5. Oh you write delightfully funny. Those books are fun too read and look at. Fascinates me and creeps me out all at the same time. I look like a frump-a-dump everytime I'm doing housework. Never ever crossed my mind to look all delicate and pretty whilst cleaning. Very interesting concept, indeed. Thank you, ever so much, for visiting my blog and leaving your sweet comment. I'm a new follower her as well. I'm glad to have met you and look forward to reading!

  6. My husband and I were just discussing the change in our society from say 50 years ago. We had to really persuade my daughter to wear a dress to her May Faire celebration. Other children in her class were wearing blue jeans. I explained to her that it's an honor to dress up and show respect. It's a hard lesson to teach children though and as we look around at our malls, many parents aren't teaching this to children. I don't necessarily expect everyone to wear top hats, dresses and suits. But for certain occasions it would be lovely if people dressed up. Okay, so my comment is probably far more serious than it should be. I loved your writing in this post, especially the bug squashing bit. I agree that most of the advice in these books are silly.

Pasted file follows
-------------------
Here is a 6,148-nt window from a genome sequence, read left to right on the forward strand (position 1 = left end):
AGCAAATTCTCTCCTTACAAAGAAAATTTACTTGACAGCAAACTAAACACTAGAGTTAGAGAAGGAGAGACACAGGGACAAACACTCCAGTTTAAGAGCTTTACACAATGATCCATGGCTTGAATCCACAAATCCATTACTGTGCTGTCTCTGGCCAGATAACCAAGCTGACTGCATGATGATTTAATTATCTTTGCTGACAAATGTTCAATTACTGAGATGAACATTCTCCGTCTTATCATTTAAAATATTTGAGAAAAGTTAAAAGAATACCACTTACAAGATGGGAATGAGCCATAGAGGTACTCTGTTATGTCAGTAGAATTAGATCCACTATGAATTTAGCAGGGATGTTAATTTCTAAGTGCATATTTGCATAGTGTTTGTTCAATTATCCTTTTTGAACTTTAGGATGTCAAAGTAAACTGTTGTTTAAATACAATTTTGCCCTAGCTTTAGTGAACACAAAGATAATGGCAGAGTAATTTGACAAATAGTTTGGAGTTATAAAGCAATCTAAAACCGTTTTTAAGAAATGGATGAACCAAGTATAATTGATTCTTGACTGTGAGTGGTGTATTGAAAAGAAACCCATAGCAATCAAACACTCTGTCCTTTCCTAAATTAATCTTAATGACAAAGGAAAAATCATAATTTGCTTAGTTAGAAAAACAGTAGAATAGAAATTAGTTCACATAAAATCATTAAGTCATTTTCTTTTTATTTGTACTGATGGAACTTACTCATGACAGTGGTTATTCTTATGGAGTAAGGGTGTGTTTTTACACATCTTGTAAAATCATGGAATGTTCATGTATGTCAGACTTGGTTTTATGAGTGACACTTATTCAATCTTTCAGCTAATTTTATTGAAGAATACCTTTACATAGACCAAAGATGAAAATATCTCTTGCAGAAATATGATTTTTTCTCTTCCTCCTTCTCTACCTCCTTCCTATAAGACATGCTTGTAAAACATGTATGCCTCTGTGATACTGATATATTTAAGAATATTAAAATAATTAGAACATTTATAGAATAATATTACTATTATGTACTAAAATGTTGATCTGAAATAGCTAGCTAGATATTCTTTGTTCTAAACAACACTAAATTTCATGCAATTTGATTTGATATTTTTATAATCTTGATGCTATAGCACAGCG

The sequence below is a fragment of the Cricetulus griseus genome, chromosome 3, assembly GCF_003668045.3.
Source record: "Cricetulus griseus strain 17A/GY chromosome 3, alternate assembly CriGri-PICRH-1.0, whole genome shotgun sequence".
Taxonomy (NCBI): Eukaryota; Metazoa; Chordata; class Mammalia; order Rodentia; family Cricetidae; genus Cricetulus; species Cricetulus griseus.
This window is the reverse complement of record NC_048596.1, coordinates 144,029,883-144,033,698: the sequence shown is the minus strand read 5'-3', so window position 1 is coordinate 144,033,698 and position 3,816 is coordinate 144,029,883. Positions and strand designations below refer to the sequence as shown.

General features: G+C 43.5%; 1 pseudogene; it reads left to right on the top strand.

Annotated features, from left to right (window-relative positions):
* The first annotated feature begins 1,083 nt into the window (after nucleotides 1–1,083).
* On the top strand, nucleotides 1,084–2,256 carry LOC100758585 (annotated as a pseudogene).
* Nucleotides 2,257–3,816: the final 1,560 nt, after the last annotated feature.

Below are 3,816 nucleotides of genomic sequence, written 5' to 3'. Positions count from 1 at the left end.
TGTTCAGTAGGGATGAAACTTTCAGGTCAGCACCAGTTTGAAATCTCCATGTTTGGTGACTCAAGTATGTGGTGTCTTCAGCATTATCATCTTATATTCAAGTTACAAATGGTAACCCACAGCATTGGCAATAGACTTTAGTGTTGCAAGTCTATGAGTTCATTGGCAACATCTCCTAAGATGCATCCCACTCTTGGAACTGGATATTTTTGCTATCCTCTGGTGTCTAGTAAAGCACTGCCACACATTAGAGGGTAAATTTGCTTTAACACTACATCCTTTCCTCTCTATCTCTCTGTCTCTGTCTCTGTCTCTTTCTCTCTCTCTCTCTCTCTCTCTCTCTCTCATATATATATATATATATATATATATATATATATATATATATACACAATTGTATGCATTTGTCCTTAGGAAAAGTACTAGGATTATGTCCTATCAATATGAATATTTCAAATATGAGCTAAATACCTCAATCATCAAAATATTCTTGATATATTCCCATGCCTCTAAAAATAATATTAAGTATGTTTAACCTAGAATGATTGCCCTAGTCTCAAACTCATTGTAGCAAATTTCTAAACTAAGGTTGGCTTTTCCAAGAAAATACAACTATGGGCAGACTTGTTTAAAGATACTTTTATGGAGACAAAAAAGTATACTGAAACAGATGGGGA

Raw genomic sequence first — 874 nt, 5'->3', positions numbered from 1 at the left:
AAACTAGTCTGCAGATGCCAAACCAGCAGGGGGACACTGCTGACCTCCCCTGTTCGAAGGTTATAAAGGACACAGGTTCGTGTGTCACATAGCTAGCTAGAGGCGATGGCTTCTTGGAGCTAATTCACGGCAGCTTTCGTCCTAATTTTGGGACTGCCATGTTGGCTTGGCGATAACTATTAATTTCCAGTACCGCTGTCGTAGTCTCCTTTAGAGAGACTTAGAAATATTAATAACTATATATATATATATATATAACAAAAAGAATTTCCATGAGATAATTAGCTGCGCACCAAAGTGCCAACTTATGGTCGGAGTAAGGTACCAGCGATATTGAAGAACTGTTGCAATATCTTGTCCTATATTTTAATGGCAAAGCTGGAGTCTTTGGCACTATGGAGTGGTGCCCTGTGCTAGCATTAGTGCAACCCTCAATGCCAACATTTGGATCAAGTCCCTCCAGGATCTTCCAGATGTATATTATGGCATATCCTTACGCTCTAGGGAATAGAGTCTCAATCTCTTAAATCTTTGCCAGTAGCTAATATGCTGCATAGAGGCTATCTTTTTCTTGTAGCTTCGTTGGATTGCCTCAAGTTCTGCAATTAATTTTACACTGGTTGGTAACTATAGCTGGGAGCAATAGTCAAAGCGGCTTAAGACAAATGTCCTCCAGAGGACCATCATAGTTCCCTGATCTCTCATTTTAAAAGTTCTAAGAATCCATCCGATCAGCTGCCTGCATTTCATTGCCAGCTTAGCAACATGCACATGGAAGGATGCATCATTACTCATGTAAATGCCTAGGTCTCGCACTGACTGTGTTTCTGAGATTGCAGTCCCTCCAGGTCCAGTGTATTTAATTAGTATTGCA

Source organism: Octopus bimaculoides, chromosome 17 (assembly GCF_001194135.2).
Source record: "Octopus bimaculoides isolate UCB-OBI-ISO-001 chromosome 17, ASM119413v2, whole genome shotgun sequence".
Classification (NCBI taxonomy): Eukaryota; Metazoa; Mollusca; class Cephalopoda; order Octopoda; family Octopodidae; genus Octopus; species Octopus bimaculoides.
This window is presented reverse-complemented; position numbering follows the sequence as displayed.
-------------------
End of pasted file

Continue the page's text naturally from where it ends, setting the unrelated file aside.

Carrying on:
7. My question is about the breakfast tray...unless you're bringing breakfast to the Queen, who cares?

  8. Thanks Michelle!

    I know what you mean about not dressing up - what goofy pictures will kids have to laugh at when they always dress the same for everything?

    Barbara - but wait! There were also multiple blueprints for other breakfast situations. Just breakfast - I didn't dare study the other meals for fear I'd overload!